If the trade was aghast at Amazon’s institution of $9.99 as a viable price for the ebook version of a hardcover hit, it’s tempting to mutter “all is forgiven” now. I know many authors who’d love to get $9.99 for their ebooks. Free downloads by the hundreds might feel exhilarating, but your take-home pay? And while it’s popular to hunker down in the bloggoria and shoot the breeze about the “sweet spot” between $2.99 and $4.99, what frequently is not mentioned is frequency: how many of those things do you have to sell at $3.99—even if you’re getting 70 percent—to put together an income?

. . . .

And nobody forced the industry to follow the self-publishing sector in driving the car right on over the cliff. For a time, a UK publisher staged a 20-pence promotion on some of the hottest titles of the year. Now, the bigs are in “new-agency” pricing contracts with Amazon that somehow have them charging high “this price set by the publisher” prices for ebooks at the very moment that the industry needs to energize its digital investments, not price them out of reach.

Link to the rest at Writer Unboxed and thanks to Kristian for the tip.

PG says successful indie authors are very savvy about pricing their books at a level that maximizes author income. And more than a few earn their living from their writing. And nearly all authors who were traditionally published earn more as indies.

Yes, there are exceptions, but PG hears and reads success stories often enough to feel confident these are reasonably reliable generalizations for mid 2016. Simply put, in 2016, an author is much more likely to be able to support themselves as an indie than as a traditionally-published author.

The “pricing problem” that bothers Big Publishing is centered around the unfortunate reality that ebook prices which will maintain an indie author in fine fashion don’t generate nearly enough money to support a large publisher, regardless of how little it pays its authors.

One of the pivotal stages in a disruptive innovation comes when low-priced producers learn how to satisfy an economically significant portion of the overall market and use that position and their low prices to keep garnering more and more customers. These customers are satisfied with the quality of the product the low-priced producers offer and the low-priced producers have reached a point where they sell enough products and earn enough money to continue their business without interruption and without infusions of new capital. In short, the low-priced producers – indie authors – aren’t going away.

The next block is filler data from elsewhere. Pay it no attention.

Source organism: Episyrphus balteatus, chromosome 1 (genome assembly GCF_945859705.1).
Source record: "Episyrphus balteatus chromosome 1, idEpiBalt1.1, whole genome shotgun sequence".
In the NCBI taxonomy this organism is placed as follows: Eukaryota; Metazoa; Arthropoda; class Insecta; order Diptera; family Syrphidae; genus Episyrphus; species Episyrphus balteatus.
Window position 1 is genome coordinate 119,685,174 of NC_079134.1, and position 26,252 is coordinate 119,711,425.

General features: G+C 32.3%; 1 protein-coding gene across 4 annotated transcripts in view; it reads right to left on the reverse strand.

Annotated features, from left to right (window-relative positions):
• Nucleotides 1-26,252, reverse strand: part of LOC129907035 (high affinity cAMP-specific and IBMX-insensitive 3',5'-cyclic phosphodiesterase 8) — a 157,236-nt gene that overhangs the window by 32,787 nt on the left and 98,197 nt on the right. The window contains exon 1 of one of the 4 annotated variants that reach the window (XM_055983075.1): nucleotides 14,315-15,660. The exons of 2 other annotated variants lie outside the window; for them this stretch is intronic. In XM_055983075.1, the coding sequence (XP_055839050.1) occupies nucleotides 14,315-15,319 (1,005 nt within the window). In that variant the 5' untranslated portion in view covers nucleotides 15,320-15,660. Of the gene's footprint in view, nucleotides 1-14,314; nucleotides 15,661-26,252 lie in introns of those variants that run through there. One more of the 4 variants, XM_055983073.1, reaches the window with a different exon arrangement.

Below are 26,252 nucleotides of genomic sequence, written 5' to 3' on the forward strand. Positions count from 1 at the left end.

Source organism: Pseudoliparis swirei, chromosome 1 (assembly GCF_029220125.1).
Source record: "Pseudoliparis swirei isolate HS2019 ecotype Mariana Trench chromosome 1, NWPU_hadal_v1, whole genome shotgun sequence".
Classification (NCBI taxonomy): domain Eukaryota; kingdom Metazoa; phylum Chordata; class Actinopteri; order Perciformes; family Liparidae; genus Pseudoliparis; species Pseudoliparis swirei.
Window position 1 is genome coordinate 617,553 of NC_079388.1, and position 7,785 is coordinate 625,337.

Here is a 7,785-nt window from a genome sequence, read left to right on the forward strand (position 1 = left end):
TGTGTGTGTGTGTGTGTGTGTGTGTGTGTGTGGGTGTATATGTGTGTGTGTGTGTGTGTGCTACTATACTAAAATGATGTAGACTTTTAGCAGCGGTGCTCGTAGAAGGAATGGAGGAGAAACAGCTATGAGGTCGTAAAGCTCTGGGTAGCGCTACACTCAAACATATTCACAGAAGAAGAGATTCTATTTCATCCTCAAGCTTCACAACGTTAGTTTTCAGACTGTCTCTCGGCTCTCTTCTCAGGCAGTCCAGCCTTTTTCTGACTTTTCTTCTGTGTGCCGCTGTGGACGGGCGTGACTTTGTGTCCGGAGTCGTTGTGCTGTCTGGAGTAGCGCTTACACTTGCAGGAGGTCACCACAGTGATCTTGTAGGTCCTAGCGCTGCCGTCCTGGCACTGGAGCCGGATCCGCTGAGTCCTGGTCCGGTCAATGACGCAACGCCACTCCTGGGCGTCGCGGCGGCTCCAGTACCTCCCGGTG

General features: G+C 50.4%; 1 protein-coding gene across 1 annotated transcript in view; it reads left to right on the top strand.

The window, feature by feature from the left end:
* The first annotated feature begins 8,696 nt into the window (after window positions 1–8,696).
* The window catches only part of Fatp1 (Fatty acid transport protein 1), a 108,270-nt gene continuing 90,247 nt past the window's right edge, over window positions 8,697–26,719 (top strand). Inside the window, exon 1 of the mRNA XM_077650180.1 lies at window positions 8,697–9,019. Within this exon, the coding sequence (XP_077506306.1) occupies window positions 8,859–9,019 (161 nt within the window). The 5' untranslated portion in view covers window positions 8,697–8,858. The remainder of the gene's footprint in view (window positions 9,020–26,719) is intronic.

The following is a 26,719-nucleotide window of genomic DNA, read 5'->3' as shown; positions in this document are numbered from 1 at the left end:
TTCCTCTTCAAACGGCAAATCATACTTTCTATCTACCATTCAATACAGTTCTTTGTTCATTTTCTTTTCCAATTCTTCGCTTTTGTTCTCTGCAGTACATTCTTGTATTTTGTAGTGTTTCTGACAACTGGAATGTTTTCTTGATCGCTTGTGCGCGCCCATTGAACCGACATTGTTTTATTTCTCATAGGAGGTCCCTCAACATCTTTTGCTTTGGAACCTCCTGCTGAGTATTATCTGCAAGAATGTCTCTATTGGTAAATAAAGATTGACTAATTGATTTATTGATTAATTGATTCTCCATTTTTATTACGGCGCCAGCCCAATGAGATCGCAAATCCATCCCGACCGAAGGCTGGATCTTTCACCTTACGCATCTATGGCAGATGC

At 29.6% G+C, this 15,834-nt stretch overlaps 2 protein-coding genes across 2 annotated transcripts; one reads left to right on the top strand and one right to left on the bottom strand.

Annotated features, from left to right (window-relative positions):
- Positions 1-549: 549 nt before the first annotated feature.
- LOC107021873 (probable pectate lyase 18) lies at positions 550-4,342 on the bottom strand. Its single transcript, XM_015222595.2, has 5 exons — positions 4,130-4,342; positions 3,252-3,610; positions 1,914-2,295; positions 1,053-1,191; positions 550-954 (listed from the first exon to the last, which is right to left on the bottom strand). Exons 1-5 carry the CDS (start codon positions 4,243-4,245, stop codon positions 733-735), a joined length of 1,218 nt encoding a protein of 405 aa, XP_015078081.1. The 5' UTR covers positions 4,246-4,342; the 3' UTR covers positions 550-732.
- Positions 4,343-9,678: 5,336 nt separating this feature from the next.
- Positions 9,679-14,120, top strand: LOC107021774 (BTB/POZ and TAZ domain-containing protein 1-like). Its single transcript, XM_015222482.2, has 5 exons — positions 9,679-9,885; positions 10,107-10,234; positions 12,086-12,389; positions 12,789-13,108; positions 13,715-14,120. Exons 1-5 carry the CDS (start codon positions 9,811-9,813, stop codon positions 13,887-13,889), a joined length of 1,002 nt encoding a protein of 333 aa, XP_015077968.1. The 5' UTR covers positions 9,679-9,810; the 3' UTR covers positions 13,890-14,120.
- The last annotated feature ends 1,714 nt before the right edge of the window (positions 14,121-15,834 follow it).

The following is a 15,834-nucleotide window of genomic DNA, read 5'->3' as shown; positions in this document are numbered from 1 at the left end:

Speaking generally, more and more purchasers of ebooks are making purchasing decisions that say they don’t see enough added value from large publishers to justify the higher prices they have to pay. If $2.99 buys them an enjoyable reading experience, why would they pay $14.99 for an enjoyable reading experience?

The more enjoyable reading they experience for $2.99, the less likely they are to ever go back to paying $14.99. They’ll spend time digging around in the $2.99 bin to find a good book instead of paying $14.99. If they get stuck with a $2.99 clunker, they won’t give up on $2.99 books because experience has taught them there are more than a few good reads available at this price.

The question that Big Publishing can’t afford readers to ask is “Will I get five times more enjoyment if I pay $14.99?”

PG has been in the tech business for long enough to see the disruptive innovation process play out in many different markets. In each case, the incumbent market powers believe they add some special sauce to their products for which customers will always be willing to pay incumbent prices. Names like Novell, Lotus 1-2-3, Digital Equipment and Sun Microsystems come to mind, names once associated with the finest products, products that customers were happy to buy at the prices these companies set.

Today, major publishers assume today’s market will support the same prices as the book market of 2-3 years ago. They want to believe customers will agree that ebooks should be priced like printed books. They want to believe that ebook purchasers pay close attention to how much printed books cost and will use that price to determine the reasonable price for ebooks.

PG says these publishers do not understand consumer behavior.

Referring back to the OP, the relevant question in 2016 isn’t “As Writers, What Are We Worth?”

The real question is “Publishers, What Are They Worth?”

 

Simon & Schuster Hit with eBook Royalties Class Action

21 May 2016

From Copylaw:

A book is a book, except when it comes to eBook royalties. That’s the premise of a class action lawsuit filed on Thursday, May 19, 2016, in New York Supreme Court by class representative  Sheldon P. Blau, MD.